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Moms Archives - New Orleans Weddings - Reception, Venue & Planning

7 Types of Family Members You’ll Likely Find at Every Wedding

 Moms, Planning Tips, Relationships, Wedding Guests  Comments Off on 7 Types of Family Members You’ll Likely Find at Every Wedding
Nov 112016

You know what they say: you can choose your friends but you can't choose your family, right? Inevitably, at every wedding, there always seems to be a good (if you want to call it that) mix of relatives. From the overly emotional parent to the jealous sister-in-law, here are seven types of family members you'll find at any big day.

1. The Drunk Uncle
He's a huge hit with all the groomsmen, can cut a rug like no other and still thinks he can drink like he's in his freshman year of college. Well, unfortunately he can't! And while he most likely (fingers crossed) won't cause a scene on your big day, he will have the rest of your family laughing out loud and/or shaking their heads and everyone teasing him about his antics the following day. You can bet your ass he'll be hurting at your morning after brunch too.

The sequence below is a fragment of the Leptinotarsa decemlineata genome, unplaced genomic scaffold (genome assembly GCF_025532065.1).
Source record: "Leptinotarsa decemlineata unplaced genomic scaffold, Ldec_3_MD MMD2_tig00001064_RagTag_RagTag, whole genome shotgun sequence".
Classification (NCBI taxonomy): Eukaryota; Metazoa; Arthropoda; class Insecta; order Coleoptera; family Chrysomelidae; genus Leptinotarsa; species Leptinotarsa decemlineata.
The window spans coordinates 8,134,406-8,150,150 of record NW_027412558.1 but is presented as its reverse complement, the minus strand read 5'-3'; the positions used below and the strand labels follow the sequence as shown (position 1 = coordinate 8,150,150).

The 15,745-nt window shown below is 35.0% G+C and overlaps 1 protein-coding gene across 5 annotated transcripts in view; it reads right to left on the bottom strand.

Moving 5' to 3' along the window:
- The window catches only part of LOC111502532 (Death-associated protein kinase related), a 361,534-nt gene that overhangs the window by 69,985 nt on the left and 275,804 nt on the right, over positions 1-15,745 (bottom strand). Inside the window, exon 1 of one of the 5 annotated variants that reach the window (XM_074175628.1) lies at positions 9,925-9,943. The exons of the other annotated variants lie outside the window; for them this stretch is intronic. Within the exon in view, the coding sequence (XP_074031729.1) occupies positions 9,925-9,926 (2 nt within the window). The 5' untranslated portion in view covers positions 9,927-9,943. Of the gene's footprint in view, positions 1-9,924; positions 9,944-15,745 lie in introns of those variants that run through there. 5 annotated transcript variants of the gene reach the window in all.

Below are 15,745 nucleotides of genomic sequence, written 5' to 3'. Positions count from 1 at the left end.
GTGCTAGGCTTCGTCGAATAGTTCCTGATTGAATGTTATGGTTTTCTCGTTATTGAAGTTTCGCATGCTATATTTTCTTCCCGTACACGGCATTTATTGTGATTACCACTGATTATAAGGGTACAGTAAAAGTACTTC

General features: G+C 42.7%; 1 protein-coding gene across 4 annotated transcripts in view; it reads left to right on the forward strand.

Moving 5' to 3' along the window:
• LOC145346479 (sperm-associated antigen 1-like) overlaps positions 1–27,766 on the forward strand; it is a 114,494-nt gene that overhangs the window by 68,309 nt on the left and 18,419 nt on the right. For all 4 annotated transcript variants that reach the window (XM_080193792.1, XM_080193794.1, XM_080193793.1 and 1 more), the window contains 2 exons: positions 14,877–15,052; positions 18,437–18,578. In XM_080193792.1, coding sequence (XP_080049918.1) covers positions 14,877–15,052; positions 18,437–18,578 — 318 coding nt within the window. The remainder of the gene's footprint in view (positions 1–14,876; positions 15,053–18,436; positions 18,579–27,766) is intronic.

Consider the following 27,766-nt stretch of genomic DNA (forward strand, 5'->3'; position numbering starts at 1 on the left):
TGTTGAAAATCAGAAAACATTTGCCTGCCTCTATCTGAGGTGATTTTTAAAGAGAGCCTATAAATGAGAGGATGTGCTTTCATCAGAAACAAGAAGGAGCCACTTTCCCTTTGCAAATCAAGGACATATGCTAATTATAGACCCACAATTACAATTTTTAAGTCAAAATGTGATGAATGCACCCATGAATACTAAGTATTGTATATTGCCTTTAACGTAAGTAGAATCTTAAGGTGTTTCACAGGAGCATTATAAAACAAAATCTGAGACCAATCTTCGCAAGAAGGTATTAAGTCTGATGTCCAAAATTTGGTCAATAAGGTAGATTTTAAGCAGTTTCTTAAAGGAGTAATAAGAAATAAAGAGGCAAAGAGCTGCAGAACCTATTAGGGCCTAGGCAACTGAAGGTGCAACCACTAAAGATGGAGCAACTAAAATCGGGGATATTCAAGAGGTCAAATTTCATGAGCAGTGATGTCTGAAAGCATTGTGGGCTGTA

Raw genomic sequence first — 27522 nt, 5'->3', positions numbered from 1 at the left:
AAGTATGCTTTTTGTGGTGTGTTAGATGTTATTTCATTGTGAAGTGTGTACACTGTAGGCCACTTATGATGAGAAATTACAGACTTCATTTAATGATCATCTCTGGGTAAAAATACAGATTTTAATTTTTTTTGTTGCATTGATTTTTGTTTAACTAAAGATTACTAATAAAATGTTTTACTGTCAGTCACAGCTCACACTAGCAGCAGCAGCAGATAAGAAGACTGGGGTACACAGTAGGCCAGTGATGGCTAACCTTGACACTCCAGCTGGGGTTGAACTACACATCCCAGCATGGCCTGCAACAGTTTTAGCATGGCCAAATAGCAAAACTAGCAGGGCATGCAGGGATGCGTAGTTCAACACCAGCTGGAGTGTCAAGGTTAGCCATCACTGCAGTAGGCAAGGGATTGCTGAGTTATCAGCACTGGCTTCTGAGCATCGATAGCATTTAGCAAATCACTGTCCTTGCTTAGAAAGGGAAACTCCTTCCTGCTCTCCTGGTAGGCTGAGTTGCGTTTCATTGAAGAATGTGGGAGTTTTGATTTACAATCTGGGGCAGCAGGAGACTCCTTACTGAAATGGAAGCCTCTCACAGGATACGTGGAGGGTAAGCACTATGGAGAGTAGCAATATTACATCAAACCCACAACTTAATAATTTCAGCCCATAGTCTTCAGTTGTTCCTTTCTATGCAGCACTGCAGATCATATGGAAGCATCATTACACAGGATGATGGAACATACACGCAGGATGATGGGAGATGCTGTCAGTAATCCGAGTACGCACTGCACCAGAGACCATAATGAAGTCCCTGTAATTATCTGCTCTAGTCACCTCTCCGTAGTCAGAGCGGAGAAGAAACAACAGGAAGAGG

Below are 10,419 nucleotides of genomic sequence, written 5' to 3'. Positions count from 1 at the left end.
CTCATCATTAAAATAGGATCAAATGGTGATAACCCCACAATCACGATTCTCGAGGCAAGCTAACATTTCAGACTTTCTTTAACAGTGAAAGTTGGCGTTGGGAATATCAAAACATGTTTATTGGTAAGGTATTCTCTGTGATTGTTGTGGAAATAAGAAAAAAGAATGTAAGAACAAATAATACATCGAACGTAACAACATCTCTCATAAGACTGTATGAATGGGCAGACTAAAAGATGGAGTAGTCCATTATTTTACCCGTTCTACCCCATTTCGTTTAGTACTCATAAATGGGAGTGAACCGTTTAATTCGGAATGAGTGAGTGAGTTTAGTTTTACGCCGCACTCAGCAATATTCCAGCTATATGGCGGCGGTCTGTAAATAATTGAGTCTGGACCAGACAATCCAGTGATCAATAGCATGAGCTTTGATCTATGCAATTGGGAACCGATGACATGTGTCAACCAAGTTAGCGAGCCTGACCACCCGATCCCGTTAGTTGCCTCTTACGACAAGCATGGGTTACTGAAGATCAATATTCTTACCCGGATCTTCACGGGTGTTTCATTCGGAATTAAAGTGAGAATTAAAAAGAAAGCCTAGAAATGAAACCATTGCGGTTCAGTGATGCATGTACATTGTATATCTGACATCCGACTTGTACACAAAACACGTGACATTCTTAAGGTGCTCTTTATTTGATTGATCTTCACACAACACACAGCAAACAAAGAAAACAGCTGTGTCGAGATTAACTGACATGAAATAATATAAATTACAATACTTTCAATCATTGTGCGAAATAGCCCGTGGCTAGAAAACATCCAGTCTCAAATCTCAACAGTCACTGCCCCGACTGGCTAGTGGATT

2. The Jealous Sister or Sister-In-Law
Whether she's your sister, sister-in-law or first cousin, there's always that one girl in the family who wants to either try and one-up you every chance she gets or bring you down on your big day. She's critical of absolutely every decision during the planning process and totes judging you like she's on TLC's "Four Weddings" the actual day of. Um, jealous much?

3. The Wedding Know It All
This could be any female in the fam! But chances are, she's recently married, around the same age as you and a self-proclaimed wedding expert who isn't shy about dishing out planning advice even when it's clearly not wanted. If she's a bridesmaid, watch out! You'll likely find her bossing around the wedding planner, instructing the photographer and chastising the DJ because obviously she knows more about your wedding than the people you hired to help.

4. The Cool Aunt
She's got style and is arguably the best-dressed adult at the wedding. She looks about 20 years younger than she actually is and all the bridesmaids wish they had an aunt as cool as her. She can kick it with guests of all ages and loves herself a good night out sans the kids. Sit her at any table and she'll strike up a conversation and make your friends laugh. Of course, she's got moves like Jagger and will only leave the dance floor to fill up her cup but she never gets noticeably drunk.

See More: 5 Ways to Deal with a Jealous Sibling on Your Wedding Day

5. The Emotional Parent